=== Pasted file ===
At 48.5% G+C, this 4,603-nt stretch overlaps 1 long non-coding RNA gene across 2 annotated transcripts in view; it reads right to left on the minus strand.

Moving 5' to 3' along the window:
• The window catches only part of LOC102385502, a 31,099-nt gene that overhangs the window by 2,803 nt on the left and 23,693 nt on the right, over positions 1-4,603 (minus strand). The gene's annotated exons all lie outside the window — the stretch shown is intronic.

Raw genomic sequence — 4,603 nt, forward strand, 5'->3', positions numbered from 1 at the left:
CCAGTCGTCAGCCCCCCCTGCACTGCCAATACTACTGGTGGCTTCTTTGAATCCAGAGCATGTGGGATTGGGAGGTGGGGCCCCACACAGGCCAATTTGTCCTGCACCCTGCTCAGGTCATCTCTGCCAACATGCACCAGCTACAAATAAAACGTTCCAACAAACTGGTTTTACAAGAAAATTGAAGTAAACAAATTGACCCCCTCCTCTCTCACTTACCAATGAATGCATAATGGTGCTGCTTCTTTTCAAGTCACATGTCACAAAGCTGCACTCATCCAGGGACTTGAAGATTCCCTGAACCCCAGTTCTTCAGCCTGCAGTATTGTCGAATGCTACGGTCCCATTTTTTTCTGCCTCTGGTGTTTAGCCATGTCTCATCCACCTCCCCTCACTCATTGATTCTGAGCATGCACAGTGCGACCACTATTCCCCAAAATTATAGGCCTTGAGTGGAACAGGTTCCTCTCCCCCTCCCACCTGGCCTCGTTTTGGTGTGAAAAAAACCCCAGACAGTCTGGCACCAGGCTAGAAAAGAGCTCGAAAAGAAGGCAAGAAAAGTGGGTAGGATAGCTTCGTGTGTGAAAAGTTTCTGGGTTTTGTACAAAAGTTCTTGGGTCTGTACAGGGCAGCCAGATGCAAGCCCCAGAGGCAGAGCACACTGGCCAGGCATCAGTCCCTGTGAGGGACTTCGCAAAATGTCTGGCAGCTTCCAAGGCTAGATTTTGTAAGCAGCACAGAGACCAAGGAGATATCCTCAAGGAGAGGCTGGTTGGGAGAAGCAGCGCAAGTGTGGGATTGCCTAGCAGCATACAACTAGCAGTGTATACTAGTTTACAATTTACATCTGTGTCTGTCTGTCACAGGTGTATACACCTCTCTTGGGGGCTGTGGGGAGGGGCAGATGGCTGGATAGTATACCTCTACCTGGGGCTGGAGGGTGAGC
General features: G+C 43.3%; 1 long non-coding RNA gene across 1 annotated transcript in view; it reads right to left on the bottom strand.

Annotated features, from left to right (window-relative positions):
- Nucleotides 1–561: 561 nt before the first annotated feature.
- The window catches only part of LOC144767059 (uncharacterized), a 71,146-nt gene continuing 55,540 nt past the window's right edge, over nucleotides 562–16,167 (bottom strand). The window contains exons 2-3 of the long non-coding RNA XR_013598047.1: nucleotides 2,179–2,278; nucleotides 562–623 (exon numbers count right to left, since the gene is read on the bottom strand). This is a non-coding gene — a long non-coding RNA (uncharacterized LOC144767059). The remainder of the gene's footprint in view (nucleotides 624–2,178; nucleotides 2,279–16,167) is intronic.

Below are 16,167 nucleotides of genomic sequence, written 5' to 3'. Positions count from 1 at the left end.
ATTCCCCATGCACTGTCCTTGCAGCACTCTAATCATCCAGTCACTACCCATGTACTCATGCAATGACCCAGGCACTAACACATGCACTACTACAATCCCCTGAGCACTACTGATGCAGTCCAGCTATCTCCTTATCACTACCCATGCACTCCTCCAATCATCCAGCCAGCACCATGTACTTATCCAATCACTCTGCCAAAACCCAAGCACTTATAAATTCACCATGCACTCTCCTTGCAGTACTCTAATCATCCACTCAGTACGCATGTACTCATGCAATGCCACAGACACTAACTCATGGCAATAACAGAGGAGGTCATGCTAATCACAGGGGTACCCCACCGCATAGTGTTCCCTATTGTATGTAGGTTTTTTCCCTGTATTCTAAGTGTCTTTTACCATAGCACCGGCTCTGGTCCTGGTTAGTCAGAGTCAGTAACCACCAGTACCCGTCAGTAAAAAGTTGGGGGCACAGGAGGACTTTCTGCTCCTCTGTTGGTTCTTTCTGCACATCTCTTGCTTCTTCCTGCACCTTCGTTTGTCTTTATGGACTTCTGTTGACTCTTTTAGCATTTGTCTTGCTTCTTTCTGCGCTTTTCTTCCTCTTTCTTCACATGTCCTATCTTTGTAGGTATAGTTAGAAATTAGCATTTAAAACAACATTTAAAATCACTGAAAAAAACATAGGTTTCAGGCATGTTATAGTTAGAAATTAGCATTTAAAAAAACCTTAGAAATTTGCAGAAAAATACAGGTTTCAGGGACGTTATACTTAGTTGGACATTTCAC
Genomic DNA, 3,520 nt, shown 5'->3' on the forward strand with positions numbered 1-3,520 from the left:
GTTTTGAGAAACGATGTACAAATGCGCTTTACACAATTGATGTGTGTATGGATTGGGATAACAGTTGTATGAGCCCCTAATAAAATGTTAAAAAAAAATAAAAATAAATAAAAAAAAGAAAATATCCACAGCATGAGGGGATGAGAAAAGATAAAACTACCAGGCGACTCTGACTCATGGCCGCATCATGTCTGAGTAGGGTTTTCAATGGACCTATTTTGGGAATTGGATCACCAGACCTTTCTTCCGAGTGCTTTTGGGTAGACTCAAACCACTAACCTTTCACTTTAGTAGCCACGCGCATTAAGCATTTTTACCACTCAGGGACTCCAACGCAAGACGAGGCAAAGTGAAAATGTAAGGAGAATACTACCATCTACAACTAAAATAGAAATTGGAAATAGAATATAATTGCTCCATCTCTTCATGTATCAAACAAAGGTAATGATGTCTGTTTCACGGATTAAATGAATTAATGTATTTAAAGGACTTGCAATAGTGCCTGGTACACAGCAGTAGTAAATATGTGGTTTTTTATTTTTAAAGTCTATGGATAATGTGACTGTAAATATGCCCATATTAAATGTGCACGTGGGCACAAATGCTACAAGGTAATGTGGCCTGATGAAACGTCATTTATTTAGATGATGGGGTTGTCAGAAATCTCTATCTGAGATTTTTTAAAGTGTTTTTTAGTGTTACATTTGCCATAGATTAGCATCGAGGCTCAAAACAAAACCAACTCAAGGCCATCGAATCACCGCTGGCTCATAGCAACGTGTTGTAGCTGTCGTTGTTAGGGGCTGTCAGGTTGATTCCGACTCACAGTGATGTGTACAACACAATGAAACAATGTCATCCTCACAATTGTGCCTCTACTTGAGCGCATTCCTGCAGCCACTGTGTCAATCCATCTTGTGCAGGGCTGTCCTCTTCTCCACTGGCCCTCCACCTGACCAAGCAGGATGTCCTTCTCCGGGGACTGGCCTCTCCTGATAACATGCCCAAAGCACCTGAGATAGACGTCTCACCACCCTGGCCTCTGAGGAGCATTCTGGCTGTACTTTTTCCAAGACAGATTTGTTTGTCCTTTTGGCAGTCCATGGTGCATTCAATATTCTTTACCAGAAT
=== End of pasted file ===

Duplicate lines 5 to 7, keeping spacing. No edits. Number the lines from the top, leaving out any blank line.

CCAGTCGTCAGCCCCCCCTGCACTGCCAATACTACTGGTGGCTTCTTTGAATCCAGAGCATGTGGGATTGGGAGGTGGGGCCCCACACAGGCCAATTTGTCCTGCACCCTGCTCAGGTCATCTCTGCCAACATGCACCAGCTACAAATAAAACGTTCCAACAAACTGGTTTTACAAGAAAATTGAAGTAAACAAATTGACCCCCTCCTCTCTCACTTACCAATGAATGCATAATGGTGCTGCTTCTTTTCAAGTCACATGTCACAAAGCTGCACTCATCCAGGGACTTGAAGATTCCCTGAACCCCAGTTCTTCAGCCTGCAGTATTGTCGAATGCTACGGTCCCATTTTTTTCTGCCTCTGGTGTTTAGCCATGTCTCATCCACCTCCCCTCACTCATTGATTCTGAGCATGCACAGTGCGACCACTATTCCCCAAAATTATAGGCCTTGAGTGGAACAGGTTCCTCTCCCCCTCCCACCTGGCCTCGTTTTGGTGTGAAAAAAACCCCAGACAGTCTGGCACCAGGCTAGAAAAGAGCTCGAAAAGAAGGCAAGAAAAGTGGGTAGGATAGCTTCGTGTGTGAAAAGTTTCTGGGTTTTGTACAAAAGTTCTTGGGTCTGTACAGGGCAGCCAGATGCAAGCCCCAGAGGCAGAGCACACTGGCCAGGCATCAGTCCCTGTGAGGGACTTCGCAAAATGTCTGGCAGCTTCCAAGGCTAGATTTTGTAAGCAGCACAGAGACCAAGGAGATATCCTCAAGGAGAGGCTGGTTGGGAGAAGCAGCGCAAGTGTGGGATTGCCTAGCAGCATACAACTAGCAGTGTATACTAGTTTACAATTTACATCTGTGTCTGTCTGTCACAGGTGTATACACCTCTCTTGGGGGCTGTGGGGAGGGGCAGATGGCTGGATAGTATACCTCTACCTGGGGCTGGAGGGTGAGC
General features: G+C 43.3%; 1 long non-coding RNA gene across 1 annotated transcript in view; it reads right to left on the bottom strand.

Annotated features, from left to right (window-relative positions):